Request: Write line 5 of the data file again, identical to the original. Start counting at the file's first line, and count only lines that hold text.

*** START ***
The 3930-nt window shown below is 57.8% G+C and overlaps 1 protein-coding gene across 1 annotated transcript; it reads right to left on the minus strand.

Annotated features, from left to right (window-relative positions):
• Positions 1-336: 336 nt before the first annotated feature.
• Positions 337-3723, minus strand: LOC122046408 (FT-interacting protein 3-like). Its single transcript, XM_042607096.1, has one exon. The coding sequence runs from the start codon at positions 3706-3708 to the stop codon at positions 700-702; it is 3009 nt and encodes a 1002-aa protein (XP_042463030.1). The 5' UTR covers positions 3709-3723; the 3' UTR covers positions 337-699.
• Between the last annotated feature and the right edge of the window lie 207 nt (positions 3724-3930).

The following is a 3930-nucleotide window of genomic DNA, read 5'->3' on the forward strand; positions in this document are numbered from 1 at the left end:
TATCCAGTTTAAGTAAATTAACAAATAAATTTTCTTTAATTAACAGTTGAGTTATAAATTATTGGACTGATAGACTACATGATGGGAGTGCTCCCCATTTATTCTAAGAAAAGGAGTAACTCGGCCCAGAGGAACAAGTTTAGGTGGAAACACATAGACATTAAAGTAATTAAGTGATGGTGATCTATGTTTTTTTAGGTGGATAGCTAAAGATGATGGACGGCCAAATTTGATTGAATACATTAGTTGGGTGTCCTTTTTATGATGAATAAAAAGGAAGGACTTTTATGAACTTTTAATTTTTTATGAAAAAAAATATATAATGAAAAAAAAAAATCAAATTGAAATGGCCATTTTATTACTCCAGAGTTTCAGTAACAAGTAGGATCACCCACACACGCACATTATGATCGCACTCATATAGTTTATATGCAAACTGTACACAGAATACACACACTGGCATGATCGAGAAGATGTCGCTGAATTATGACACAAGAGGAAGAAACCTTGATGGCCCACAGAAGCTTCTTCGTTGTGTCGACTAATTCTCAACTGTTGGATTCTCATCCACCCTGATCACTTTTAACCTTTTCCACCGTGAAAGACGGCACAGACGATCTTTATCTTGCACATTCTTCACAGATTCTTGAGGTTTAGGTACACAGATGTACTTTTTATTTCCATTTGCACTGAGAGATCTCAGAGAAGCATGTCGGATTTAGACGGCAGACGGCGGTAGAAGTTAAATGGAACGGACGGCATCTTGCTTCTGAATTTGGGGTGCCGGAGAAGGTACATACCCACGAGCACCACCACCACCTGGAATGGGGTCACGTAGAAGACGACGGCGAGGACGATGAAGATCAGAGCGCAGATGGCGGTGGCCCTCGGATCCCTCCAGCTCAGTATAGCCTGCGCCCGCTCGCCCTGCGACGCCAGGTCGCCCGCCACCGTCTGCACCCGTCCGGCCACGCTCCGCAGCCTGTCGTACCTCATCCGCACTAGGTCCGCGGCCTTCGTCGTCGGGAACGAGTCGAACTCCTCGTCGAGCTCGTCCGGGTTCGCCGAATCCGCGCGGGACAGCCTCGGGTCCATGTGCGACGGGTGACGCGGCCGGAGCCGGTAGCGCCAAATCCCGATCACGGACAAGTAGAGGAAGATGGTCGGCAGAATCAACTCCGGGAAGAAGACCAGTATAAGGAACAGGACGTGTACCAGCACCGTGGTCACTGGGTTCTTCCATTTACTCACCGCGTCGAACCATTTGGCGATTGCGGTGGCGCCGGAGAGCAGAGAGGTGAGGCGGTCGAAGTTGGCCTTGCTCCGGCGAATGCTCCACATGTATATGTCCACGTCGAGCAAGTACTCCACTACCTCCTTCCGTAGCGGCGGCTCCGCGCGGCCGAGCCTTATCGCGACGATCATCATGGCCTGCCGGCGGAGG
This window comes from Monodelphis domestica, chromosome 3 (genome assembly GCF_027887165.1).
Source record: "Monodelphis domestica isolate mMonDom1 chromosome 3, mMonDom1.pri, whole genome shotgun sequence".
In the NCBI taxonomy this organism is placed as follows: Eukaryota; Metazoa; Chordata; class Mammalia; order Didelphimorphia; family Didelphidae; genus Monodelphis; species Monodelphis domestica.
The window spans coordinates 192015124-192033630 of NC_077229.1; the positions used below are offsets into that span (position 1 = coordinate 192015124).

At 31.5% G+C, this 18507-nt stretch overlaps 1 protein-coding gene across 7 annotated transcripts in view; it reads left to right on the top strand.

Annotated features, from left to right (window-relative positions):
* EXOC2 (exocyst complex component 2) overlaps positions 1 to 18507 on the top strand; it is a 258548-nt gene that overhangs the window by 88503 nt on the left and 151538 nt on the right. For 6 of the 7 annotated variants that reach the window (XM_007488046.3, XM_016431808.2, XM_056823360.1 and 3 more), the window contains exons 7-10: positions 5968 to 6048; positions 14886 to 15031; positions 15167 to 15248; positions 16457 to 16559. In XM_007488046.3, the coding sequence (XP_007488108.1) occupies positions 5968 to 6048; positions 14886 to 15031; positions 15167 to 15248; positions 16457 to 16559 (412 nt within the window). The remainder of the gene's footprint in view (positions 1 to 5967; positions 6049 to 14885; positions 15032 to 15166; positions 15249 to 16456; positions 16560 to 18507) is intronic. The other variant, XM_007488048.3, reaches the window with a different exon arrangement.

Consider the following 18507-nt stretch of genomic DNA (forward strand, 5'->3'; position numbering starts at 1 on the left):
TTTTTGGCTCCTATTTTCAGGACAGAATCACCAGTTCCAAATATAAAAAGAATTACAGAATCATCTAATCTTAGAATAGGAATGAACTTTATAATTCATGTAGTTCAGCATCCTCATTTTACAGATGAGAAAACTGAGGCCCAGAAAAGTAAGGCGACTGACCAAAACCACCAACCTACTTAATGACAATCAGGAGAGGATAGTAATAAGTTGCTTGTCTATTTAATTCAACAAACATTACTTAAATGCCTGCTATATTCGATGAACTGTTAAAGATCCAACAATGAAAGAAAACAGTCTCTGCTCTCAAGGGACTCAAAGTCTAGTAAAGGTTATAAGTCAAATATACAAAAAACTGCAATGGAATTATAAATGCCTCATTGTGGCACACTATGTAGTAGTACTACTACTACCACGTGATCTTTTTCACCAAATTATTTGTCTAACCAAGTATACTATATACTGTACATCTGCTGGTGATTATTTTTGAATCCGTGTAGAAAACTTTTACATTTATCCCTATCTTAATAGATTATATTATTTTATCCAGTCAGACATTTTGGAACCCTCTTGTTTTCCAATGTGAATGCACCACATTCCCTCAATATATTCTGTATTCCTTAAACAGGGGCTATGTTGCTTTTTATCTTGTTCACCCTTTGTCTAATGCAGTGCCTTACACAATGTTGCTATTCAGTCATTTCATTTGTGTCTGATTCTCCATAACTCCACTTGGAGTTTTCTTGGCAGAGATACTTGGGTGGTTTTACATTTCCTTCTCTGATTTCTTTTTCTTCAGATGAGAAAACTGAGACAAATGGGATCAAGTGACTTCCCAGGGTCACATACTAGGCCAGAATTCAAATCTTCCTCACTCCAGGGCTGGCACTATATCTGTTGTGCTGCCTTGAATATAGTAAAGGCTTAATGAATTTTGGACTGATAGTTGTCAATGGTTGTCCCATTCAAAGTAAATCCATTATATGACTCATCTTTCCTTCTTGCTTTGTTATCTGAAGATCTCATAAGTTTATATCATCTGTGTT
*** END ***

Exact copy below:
• Between the last annotated feature and the right edge of the window lie 207 nt (positions 3724-3930).